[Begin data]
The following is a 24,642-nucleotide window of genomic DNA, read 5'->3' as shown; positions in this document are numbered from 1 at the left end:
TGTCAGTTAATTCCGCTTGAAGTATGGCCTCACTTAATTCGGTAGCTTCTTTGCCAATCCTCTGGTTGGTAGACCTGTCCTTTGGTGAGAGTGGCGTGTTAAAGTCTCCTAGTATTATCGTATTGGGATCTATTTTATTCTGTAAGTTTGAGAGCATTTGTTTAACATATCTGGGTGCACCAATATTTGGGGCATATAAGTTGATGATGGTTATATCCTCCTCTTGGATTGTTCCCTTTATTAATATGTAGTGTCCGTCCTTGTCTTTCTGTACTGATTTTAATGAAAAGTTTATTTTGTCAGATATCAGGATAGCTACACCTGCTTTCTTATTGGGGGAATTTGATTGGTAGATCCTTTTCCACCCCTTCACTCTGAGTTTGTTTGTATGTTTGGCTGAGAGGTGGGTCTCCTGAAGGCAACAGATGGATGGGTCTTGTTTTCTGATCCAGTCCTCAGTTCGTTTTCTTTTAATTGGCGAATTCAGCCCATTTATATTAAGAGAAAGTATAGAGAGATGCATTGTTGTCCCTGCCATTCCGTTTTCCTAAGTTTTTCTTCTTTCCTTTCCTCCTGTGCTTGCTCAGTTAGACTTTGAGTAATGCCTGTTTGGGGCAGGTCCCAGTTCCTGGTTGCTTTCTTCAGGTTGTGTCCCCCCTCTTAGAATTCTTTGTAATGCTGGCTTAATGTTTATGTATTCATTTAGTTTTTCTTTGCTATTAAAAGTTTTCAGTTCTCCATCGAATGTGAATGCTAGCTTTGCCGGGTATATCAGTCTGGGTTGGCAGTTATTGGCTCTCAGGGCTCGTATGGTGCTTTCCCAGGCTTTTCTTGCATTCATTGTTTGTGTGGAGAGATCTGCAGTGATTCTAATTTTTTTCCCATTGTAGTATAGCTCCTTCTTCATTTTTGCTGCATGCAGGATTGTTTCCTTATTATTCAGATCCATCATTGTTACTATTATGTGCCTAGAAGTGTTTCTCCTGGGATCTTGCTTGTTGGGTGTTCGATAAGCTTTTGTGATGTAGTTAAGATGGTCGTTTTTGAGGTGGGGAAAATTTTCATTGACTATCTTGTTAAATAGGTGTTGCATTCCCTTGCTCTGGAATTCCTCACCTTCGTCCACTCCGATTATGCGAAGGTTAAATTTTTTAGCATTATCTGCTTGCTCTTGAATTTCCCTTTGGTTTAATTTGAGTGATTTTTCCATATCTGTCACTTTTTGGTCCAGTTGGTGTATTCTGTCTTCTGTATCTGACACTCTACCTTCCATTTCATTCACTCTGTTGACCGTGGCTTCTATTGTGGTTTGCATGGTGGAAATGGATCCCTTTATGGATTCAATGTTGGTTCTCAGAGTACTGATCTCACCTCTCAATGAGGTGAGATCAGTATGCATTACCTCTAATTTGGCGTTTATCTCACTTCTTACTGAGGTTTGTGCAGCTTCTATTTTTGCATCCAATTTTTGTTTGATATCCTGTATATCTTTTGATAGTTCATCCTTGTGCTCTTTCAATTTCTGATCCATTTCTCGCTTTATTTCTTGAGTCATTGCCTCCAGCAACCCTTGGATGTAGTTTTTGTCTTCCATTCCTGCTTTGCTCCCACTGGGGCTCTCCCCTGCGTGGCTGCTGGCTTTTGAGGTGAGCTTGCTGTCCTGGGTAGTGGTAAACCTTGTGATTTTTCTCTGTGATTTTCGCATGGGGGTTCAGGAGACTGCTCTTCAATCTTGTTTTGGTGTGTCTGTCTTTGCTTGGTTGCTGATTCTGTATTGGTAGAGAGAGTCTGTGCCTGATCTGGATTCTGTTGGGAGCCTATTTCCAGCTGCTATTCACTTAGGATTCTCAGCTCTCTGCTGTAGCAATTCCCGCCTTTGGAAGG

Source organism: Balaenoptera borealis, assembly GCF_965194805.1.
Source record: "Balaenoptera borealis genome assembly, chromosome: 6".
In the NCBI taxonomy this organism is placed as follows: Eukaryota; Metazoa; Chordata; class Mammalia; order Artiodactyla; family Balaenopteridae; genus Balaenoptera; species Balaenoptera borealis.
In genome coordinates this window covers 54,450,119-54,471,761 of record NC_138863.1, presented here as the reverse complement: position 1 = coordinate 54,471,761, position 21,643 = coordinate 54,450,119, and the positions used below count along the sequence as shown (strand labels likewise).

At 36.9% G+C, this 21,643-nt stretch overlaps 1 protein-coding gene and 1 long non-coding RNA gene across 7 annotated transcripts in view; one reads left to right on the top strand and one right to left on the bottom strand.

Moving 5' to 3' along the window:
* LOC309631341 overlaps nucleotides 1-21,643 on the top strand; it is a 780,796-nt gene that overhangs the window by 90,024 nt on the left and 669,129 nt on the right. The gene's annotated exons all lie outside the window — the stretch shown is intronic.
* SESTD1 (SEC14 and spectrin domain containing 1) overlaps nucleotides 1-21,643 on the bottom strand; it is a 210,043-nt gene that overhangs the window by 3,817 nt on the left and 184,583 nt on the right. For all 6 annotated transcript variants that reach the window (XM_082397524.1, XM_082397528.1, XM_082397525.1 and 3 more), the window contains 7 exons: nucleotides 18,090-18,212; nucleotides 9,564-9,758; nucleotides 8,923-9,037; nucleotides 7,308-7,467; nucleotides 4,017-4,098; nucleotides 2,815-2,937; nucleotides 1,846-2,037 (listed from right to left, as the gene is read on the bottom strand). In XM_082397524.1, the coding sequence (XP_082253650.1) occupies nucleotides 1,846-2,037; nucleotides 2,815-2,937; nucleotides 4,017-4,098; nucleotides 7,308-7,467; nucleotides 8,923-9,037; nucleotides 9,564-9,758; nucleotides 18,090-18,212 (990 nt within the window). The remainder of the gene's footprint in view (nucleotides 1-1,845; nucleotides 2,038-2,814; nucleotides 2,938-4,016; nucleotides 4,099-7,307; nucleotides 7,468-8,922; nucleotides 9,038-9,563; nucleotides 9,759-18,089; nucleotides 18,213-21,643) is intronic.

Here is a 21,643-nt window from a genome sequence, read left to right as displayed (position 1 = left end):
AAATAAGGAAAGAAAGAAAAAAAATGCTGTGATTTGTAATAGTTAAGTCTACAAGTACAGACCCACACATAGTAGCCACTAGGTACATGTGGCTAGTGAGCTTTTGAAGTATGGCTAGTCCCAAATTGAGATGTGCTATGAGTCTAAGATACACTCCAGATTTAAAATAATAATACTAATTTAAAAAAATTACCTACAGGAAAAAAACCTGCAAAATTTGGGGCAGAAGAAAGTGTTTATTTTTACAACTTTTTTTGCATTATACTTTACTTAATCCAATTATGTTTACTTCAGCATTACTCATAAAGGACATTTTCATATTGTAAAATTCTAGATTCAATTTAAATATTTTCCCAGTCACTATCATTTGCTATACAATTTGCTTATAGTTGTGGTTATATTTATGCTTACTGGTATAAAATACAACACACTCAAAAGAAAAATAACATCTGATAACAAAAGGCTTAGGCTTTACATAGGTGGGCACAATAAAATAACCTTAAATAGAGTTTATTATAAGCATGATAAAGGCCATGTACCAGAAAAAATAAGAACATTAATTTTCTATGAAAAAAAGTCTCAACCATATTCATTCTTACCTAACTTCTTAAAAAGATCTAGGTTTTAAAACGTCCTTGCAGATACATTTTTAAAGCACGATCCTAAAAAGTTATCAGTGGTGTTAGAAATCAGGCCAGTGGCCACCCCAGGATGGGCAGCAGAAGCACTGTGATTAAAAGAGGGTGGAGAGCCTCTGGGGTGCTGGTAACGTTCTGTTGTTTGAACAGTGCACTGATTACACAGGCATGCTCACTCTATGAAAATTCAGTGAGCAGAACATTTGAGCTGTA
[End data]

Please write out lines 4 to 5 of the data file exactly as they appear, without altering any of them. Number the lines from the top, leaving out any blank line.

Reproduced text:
Source record: "Balaenoptera borealis genome assembly, chromosome: 6".
In the NCBI taxonomy this organism is placed as follows: Eukaryota; Metazoa; Chordata; class Mammalia; order Artiodactyla; family Balaenopteridae; genus Balaenoptera; species Balaenoptera borealis.